Legalization means access to cannabis has greatly increased, for both medical and recreational users alike. This has brought about some debate as to what will happen to medical users and the medical cannabis market. What role do medical cannabis resource centres play now and what rules do medical patients need to be aware of?
The need for medical support:
With the prevalence of cannabis-related information online, an issue arises with those who self-diagnose. This is highly advised against, as using cannabis to treat these conditions can result in a worsening of symptoms if used incorrectly. Consulting with a health-care professional can ensure you are properly assessed and treating your exact symptoms with the right products and dosing. For this reason, the medical market will likely thrive as the plant becomes less stigmatized by the increased access to information.
Medical users now have increased access to products, as they can order directly through Licensed Producers nation-wide, an option only available to medical users.
Benefits from ordering through federally Licensed Producers include:
- the ability to request the return of their medical document from a federally licensed seller
- the ability to request the transfer of their medical documentation to a different federally licensed seller
- that the effective date on the registration document will be the day it is issued, rather than the day the medical document was signed by the health care provider
- removal of the 30-day limitation period for buying cannabis from a federally licensed seller (to ensure no break in a patient’s supply)
- a broader range of permitted products
- access to an increasing number of licensed producers and sellers (Health Canada has licensed more producers in the last year than in the 4 previous years combined). The increasing number of licensed producers enables:
- competitive prices
- more supply of cannabis
- an increased availability of a range of products
Medical patients may also purchase through recreational stores or provincial governing bodies (AGLC here in Alberta). However, provinces have a limited selection of provincially approved Licensed Producers to purchase from, which may be a fraction of those licensed nationally. While purchasing recreationally for medical purposes is allowed, the government has mandated that no medical advice be given in stores. If you are seeking advice cannabis for medical purposes, recreational stores will not be able to provide the proper support.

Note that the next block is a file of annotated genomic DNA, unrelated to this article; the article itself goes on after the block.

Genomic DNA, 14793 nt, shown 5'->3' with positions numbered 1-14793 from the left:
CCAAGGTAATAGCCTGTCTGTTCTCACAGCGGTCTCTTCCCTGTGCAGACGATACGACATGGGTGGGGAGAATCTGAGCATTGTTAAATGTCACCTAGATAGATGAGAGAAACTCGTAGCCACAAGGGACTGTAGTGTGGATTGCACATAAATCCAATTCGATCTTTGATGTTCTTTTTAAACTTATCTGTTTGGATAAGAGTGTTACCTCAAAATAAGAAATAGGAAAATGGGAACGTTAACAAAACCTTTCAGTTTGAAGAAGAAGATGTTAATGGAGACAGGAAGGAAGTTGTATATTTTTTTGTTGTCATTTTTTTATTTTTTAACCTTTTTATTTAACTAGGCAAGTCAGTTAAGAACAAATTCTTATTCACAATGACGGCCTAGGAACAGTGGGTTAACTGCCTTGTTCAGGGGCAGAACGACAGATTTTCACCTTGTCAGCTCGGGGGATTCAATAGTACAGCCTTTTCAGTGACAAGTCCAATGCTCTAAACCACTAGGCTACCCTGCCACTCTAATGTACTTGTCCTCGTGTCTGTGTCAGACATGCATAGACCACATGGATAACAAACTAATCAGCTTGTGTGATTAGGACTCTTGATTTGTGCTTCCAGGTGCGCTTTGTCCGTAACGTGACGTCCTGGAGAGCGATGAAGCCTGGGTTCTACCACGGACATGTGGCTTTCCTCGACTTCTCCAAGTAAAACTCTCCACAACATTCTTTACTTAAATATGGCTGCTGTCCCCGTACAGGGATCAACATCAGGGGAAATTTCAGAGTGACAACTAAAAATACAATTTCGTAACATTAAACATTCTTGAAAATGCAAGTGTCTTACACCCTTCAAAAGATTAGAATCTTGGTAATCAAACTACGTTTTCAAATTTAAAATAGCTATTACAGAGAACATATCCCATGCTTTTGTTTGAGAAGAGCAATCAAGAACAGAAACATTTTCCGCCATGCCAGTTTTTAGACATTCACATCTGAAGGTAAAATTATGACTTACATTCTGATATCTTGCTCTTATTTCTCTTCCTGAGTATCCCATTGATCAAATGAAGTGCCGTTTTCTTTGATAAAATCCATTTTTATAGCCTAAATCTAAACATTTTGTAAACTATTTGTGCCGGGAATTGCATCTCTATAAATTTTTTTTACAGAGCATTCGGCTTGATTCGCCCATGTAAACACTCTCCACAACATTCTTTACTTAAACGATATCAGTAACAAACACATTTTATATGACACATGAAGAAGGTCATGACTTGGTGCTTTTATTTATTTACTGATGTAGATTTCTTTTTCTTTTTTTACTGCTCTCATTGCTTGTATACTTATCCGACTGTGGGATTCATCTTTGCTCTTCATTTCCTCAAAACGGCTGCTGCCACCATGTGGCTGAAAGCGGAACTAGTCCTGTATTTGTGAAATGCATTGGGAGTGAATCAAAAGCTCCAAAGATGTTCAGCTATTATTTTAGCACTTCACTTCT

For public possession, medical users are permitted to have the lesser of 150 grams or a 30-day supply of dried cannabis (or the equivalent in cannabis product) in addition tothe 30 grams allowed for non-medical purposes.
Those authorized to access cannabis for medical purposes must be prepared to show they are legally allowed to possess more than 30 grams (or equivalent) in public, if requested by law enforcement. This can be done by showing:
- Their registration document issued by a federally licensed seller
- Their registration certificate issued by Health Canada for personal or designated production
- Their registration certificate issued by Health Canada for possession only
- This new registration for possession only is available to meet the needs of those choosing to access their supply of cannabis for medical purposes exclusively from a provincial or territorial authorized retail outlet or authorized online sales platform
Calgary’s cannabis consumption bylaw states that there can be no public consumption of cannabis. However, medical users are exempt from this but adhere to traditional smoking areas and rules. Upon request, medical cannabis users must present proof to police officers that the cannabis is medical. (Access to Cannabis for Medical Purposes Regulations).
Under the Cannabis Consumption Bylaw, City of Calgary bylaw officers and peace officers may also request documentation.
Without any documentation, or carrying “recreationally”, consumers may bring the allotted legal limit, 30 grams, on any domestic flight – in carry-on or tucked in your stowed luggage. Those with medical documentation may carry up to a 30 days supply when flying and ensure you have proper documentation to support the amount you are carrying. Under no circumstances, medical patients included, can you bring cannabis products of any form across the border.
Some helpful tips when travelling with medical cannabis:
- Keep your medicine in its original packaging.
- Always pack your medicine in your carry-on baggage, or in an easily accessible place.
- Have all your registration documents with you, including the receipt of your latest purchase.
- Never pack, or possess, more than your 30-day limit.
- Arrive at the airport early to give the staff time to check all your documents.
To receive any insurance compensation, cannabis must be purchased through medical avenues only. Recreational cannabis will not be covered. Many insurance companies have yet to adopt policies for medical cannabis use, though this will likely shift in the coming months and years.